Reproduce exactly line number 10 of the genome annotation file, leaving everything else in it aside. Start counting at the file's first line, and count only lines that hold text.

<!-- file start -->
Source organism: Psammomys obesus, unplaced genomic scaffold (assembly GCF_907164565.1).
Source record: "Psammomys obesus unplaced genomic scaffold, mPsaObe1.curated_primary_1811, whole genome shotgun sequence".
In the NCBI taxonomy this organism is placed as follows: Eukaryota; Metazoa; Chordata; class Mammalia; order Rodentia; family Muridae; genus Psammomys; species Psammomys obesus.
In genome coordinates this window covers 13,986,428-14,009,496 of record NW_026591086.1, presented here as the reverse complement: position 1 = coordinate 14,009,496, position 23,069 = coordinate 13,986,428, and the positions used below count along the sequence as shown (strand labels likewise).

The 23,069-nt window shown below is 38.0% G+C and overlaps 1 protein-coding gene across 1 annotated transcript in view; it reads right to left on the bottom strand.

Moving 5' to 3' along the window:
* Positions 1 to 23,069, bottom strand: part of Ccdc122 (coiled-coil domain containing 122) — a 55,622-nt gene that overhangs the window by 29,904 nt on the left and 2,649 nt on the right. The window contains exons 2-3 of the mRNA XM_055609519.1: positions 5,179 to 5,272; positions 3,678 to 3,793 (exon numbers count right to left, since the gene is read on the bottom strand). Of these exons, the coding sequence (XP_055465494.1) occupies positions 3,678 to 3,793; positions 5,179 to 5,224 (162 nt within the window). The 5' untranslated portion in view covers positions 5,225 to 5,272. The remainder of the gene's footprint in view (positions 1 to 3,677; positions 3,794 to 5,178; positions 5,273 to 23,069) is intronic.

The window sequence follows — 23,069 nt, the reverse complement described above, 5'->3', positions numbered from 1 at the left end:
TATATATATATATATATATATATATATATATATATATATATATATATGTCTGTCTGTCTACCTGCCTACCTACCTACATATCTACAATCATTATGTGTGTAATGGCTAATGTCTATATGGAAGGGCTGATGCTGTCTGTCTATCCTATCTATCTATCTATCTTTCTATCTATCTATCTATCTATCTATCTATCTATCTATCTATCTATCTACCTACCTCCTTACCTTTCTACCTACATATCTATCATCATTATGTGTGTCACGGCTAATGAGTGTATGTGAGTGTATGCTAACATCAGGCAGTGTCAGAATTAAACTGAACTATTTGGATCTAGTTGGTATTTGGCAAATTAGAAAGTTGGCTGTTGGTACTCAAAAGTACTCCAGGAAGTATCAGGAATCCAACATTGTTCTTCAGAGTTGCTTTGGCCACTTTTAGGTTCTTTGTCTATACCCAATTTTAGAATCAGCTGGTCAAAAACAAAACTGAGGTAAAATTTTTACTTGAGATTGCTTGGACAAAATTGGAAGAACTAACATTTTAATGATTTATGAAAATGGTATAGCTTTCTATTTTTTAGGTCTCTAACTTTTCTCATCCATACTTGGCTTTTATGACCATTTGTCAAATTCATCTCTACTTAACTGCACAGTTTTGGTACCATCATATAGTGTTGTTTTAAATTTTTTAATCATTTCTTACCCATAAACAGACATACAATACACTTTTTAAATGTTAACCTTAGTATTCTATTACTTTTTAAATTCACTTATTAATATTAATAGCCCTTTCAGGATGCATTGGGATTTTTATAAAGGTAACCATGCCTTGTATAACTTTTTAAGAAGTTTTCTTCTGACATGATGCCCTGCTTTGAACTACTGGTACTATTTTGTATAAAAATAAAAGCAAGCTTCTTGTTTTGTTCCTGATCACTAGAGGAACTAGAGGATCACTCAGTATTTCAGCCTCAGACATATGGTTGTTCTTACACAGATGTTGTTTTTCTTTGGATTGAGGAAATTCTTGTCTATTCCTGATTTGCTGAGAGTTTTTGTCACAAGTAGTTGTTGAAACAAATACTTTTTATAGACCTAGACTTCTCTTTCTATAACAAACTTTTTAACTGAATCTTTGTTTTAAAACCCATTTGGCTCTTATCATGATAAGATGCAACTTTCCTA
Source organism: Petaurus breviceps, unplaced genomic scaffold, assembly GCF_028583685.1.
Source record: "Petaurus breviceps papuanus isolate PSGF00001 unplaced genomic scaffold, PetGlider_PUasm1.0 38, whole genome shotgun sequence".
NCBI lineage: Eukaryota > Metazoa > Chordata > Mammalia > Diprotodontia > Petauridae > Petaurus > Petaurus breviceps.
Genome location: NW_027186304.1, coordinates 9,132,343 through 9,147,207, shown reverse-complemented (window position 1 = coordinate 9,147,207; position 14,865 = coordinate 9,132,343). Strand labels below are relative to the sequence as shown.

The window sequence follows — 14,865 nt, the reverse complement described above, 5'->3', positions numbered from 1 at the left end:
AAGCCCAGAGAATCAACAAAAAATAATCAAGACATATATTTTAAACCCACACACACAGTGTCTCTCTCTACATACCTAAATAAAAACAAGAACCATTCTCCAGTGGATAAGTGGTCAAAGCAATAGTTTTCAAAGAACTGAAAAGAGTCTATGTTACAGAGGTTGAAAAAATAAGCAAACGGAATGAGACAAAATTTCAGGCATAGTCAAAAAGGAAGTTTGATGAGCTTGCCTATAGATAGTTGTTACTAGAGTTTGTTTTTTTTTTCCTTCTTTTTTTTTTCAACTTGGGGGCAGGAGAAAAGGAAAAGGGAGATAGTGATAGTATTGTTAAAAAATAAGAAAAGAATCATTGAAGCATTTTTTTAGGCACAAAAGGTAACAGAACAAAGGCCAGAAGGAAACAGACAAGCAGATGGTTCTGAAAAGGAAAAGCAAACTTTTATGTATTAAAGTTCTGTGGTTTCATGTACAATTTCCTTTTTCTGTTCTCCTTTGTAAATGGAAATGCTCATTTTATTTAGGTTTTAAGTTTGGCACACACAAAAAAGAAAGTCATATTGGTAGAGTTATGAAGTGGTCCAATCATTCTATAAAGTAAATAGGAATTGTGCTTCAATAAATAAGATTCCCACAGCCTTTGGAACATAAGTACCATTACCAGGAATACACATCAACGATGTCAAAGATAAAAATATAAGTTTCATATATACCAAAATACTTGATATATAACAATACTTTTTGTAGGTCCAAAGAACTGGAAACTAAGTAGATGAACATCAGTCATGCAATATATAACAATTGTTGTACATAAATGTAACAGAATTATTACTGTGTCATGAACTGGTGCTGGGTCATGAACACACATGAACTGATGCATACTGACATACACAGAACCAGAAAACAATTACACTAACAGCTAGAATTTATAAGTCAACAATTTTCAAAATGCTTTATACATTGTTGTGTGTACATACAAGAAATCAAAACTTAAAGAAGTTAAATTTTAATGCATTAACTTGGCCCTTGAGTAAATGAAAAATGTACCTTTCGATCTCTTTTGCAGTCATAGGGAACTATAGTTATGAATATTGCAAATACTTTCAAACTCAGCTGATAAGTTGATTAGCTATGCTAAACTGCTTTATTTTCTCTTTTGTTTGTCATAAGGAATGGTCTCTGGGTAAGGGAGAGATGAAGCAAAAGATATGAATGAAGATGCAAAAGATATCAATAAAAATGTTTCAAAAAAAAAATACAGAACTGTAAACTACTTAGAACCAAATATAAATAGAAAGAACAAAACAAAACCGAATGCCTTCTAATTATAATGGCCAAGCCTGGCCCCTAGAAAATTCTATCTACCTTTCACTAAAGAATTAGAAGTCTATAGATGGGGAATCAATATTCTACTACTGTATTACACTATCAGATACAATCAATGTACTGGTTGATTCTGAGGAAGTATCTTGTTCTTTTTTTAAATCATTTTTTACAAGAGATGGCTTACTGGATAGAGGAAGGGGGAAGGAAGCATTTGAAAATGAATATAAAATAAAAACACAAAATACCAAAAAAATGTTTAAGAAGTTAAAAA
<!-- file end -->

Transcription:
Source organism: Petaurus breviceps, unplaced genomic scaffold, assembly GCF_028583685.1.